Top Dems: DOJ position on Whitaker appointment 'fatally flawed'

Top Dems: DOJ position on Whitaker appointment 'fatally flawed'
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Top Democrats are slamming the Justice Department's justification for President TrumpDonald John TrumpPapadopoulos on AG's new powers: 'Trump is now on the offense' Pelosi uses Trump to her advantage Mike Pence delivers West Point commencement address MORE's appointment of new acting Attorney General Matthew Whitaker as "fatally flawed."

Reps. Jerrold Nadler (D-N.Y.) and Adam SchiffAdam Bennett SchiffFive takeaways from Barr's new powers in 'spying' probe Trump declassification move unnerves Democrats Trump appeals order siding with House Democrats bank subpoenas MORE (D-Calif.) -- the top Democrats on the House Judiciary and Intelligence panels, respectively -- as well as Senate Judiciary Committee Ranking Member Dianne FeinsteinDianne Emiel FeinsteinFive takeaways from Barr's new powers in 'spying' probe Senate Democrats to House: Tamp down the impeachment talk Feinstein, Iranian foreign minister had dinner amid tensions: report MORE (D-Calif.), argued in a statement that the DOJ's Office of Legal Counsel (OLC) rested too heavily on the 1998 Vacancies Reform Act to make their case.

Democrats and critics alike argue that it is against the Constitution for Whitaker to serve since he is not a Senate-confirmed official.

"The Office of Legal Counsel opinion released yesterday attempts to justify the appointment of Matthew Whitaker as acting attorney general. By relying exclusively on the Vacancies Reform Act and twisting the plain language of the Constitution, the opinion’s argument is fatally flawed," they wrote in Thursday a statement. 

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“The reason for our government’s consistent practice with respect to the nation’s chief law enforcement officer since then is simple: For more than a century, the executive branch has understood, and Congress has agreed, that the attorney general, including one serving in an acting capacity, is a principal officer who must be nominated by the president and confirmed by the Senate," they continued.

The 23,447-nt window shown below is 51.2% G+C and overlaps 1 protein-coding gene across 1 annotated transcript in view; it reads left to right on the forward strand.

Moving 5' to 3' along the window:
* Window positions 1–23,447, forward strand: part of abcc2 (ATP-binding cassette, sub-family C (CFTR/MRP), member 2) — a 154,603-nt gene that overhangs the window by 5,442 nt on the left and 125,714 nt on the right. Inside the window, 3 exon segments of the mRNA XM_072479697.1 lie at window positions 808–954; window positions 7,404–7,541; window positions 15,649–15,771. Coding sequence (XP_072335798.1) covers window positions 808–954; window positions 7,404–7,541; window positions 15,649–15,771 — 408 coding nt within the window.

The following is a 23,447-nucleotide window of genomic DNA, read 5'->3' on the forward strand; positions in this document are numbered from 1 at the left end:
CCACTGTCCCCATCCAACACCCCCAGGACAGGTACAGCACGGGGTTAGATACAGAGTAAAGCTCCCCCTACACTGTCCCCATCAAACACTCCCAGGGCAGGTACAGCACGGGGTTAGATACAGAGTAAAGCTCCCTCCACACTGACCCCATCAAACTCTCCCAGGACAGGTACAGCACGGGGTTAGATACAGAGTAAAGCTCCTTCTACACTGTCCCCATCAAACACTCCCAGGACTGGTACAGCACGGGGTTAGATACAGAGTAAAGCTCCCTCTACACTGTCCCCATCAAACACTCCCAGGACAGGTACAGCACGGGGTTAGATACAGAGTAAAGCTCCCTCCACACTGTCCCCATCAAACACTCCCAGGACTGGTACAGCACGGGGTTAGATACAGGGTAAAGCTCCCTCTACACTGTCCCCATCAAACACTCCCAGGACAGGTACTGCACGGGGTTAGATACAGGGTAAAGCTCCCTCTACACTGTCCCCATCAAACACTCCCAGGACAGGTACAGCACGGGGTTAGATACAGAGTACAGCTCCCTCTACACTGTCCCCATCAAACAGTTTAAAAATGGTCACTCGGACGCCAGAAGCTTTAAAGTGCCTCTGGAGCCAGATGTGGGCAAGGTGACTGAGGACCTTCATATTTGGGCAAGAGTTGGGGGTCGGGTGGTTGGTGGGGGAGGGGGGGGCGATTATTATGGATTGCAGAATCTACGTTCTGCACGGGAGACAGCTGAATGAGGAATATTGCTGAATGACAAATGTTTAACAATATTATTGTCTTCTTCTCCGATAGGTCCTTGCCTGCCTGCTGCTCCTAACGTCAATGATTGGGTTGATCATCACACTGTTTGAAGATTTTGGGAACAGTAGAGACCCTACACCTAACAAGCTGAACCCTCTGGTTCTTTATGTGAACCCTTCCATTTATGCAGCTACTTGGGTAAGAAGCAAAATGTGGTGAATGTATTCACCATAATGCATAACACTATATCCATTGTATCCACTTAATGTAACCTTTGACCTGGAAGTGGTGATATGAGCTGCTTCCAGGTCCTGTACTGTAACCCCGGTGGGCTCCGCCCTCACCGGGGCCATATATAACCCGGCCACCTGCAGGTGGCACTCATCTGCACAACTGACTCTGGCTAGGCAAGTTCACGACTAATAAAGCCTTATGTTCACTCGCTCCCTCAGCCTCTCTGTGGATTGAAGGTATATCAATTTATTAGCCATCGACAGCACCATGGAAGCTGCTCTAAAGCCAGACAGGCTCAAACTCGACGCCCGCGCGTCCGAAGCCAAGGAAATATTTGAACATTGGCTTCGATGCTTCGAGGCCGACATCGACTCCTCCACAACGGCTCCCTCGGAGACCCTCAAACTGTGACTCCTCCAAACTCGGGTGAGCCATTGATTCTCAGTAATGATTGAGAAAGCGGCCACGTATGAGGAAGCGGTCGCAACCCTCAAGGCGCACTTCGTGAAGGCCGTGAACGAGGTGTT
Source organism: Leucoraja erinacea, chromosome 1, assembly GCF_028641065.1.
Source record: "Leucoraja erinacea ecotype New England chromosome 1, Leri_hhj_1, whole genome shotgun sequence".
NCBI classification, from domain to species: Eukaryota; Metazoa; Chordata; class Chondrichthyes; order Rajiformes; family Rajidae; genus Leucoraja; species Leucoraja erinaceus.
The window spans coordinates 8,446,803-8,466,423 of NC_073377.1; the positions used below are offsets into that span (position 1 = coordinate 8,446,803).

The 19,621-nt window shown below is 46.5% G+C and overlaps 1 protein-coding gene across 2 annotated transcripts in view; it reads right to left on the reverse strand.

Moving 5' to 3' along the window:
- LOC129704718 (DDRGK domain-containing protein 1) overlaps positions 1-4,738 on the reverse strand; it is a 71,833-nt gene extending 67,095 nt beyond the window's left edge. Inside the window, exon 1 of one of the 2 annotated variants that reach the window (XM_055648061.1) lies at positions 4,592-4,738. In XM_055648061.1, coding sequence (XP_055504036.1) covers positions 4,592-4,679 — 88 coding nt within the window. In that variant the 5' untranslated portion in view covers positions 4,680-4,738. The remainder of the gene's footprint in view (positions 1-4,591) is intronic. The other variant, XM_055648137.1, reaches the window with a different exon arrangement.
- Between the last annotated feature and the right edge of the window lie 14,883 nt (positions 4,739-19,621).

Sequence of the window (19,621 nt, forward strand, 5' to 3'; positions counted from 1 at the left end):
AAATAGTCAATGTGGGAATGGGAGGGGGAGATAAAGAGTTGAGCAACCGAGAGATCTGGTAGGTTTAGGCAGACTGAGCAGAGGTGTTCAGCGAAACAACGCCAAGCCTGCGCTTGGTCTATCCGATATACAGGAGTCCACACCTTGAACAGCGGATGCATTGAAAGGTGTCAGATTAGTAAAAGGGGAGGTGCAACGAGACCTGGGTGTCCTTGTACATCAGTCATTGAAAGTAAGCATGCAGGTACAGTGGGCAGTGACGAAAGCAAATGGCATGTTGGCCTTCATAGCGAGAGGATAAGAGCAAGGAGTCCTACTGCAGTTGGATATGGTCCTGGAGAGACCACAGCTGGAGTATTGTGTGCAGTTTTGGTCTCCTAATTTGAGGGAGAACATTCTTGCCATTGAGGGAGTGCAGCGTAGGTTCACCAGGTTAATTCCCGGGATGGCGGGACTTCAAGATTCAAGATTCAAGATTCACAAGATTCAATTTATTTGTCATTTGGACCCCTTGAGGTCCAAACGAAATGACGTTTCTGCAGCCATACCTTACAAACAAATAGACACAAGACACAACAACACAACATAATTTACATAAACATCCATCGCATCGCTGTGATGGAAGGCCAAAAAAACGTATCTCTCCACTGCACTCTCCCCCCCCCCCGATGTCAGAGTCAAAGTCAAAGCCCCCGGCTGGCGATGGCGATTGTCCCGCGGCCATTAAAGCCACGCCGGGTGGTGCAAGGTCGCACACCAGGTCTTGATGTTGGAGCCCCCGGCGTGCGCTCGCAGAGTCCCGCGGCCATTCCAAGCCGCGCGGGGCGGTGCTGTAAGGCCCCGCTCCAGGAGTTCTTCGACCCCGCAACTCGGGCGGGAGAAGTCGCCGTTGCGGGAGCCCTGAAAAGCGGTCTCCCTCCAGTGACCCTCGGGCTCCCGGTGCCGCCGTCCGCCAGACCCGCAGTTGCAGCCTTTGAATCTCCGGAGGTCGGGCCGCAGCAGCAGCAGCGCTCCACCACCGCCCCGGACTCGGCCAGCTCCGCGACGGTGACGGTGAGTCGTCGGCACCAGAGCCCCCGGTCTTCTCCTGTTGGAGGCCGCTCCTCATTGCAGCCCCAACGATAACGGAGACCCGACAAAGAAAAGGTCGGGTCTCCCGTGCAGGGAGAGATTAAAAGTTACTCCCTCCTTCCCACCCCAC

The lawmakers alleged that Trump had purposefully bypassed Deputy Attorney General Rod RosensteinRod RosensteinWhy Mueller may be fighting a public hearing on Capitol Hill Jake Tapper fact-checks poster Trump admin created describing Mueller investigation Jeffrey Rosen officially sworn in as deputy attorney general MORE, the official next in line to take the helm of the Justice Department (DOJ) after the president fired Jeff SessionsJefferson (Jeff) Beauregard SessionsTrump's nastiest break-ups: A look at the president's most fiery feuds Five takeaways from Barr's new powers in 'spying' probe Amash: Some of Trump's actions 'were inherently corrupt' MORE. They say he instead chose Whitaker because the president wanted a "political operative to serve his own interests." Whitaker now oversees special counsel Robert MuellerRobert (Bob) Swan MuellerThe Hill's 12:30 Report: Trump orders more troops to Mideast amid Iran tensions Trump: Democrats just want Mueller to testify for a 'do-over' Graham: Mueller investigation a 'political rectal exam' MORE's investigation instead of Rosenstein.

"President Trump purposefully skipped [Rosenstein] and every other individual who meets these conditions," the statement reads.

Democrats have also called on Whitaker to recuse himself from overseeing the probe, pointing to a series of comments he made prior to joining the DOJ that criticize the investigation he is now overseeing.

This statement comes after Maryland's attorney general asked a federal judge on Tuesday to block Whitaker's appointment, arguing that Rosenstein should instead return to his role of overseeing the high-profile investigation examining Russian interference in the 2016 presidential election.

In response, the OLC issued a 20-page memo arguing that his appointment is within the bounds of the law, citing past legal precedent as well as the Vacancies Reform Act.

Democrats, however, said knocked the OLC for identifying one case in which an individual served as acting AG without Senate approval -- and that was during Andrew Johnson's administration in 1866, shortly after the Civil War ended.

This special case, they noted, was "four years before the Justice Department’s founding and a century before the DOJ succession law was enacted."

"The attorney general must be Senate confirmed, plain and simple. This can’t be allowed to stand," the Democrats concluded.